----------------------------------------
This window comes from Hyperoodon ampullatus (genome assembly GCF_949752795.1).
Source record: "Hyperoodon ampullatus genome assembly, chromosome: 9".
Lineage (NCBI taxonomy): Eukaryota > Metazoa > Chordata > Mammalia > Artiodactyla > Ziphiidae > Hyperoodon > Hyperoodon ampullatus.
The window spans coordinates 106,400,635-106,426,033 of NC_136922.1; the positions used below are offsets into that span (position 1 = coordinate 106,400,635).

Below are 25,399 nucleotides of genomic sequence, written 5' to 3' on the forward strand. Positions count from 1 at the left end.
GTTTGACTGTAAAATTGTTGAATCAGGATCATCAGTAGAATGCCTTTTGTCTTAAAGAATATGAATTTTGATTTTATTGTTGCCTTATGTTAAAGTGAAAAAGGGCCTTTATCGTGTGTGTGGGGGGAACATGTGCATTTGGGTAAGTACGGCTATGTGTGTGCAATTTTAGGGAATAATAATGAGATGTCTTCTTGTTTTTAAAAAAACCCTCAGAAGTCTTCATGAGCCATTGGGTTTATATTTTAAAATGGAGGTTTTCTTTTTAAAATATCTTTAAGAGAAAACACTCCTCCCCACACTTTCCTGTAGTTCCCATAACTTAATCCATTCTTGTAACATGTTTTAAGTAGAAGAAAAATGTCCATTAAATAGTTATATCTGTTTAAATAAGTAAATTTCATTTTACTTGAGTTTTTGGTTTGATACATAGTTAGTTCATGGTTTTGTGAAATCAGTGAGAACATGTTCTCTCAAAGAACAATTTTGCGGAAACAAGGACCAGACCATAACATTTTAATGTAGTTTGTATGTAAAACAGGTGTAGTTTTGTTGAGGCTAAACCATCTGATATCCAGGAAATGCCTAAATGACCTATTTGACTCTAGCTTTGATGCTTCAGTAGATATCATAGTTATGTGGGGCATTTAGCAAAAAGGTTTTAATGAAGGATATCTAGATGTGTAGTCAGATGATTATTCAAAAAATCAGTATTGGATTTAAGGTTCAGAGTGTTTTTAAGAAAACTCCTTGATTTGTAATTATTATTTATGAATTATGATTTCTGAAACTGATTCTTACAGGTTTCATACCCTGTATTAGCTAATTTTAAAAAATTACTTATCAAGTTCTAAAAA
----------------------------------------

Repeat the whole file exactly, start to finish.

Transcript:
This window comes from Hyperoodon ampullatus (genome assembly GCF_949752795.1).
Source record: "Hyperoodon ampullatus genome assembly, chromosome: 9".
Lineage (NCBI taxonomy): Eukaryota > Metazoa > Chordata > Mammalia > Artiodactyla > Ziphiidae > Hyperoodon > Hyperoodon ampullatus.
The window spans coordinates 106,400,635-106,426,033 of NC_136922.1; the positions used below are offsets into that span (position 1 = coordinate 106,400,635).

Below are 25,399 nucleotides of genomic sequence, written 5' to 3' on the forward strand. Positions count from 1 at the left end.
GTTTGACTGTAAAATTGTTGAATCAGGATCATCAGTAGAATGCCTTTTGTCTTAAAGAATATGAATTTTGATTTTATTGTTGCCTTATGTTAAAGTGAAAAAGGGCCTTTATCGTGTGTGTGGGGGGAACATGTGCATTTGGGTAAGTACGGCTATGTGTGTGCAATTTTAGGGAATAATAATGAGATGTCTTCTTGTTTTTAAAAAAACCCTCAGAAGTCTTCATGAGCCATTGGGTTTATATTTTAAAATGGAGGTTTTCTTTTTAAAATATCTTTAAGAGAAAACACTCCTCCCCACACTTTCCTGTAGTTCCCATAACTTAATCCATTCTTGTAACATGTTTTAAGTAGAAGAAAAATGTCCATTAAATAGTTATATCTGTTTAAATAAGTAAATTTCATTTTACTTGAGTTTTTGGTTTGATACATAGTTAGTTCATGGTTTTGTGAAATCAGTGAGAACATGTTCTCTCAAAGAACAATTTTGCGGAAACAAGGACCAGACCATAACATTTTAATGTAGTTTGTATGTAAAACAGGTGTAGTTTTGTTGAGGCTAAACCATCTGATATCCAGGAAATGCCTAAATGACCTATTTGACTCTAGCTTTGATGCTTCAGTAGATATCATAGTTATGTGGGGCATTTAGCAAAAAGGTTTTAATGAAGGATATCTAGATGTGTAGTCAGATGATTATTCAAAAAATCAGTATTGGATTTAAGGTTCAGAGTGTTTTTAAGAAAACTCCTTGATTTGTAATTATTATTTATGAATTATGATTTCTGAAACTGATTCTTACAGGTTTCATACCCTGTATTAGCTAATTTTAAAAAATTACTTATCAAGTTCTAAAAA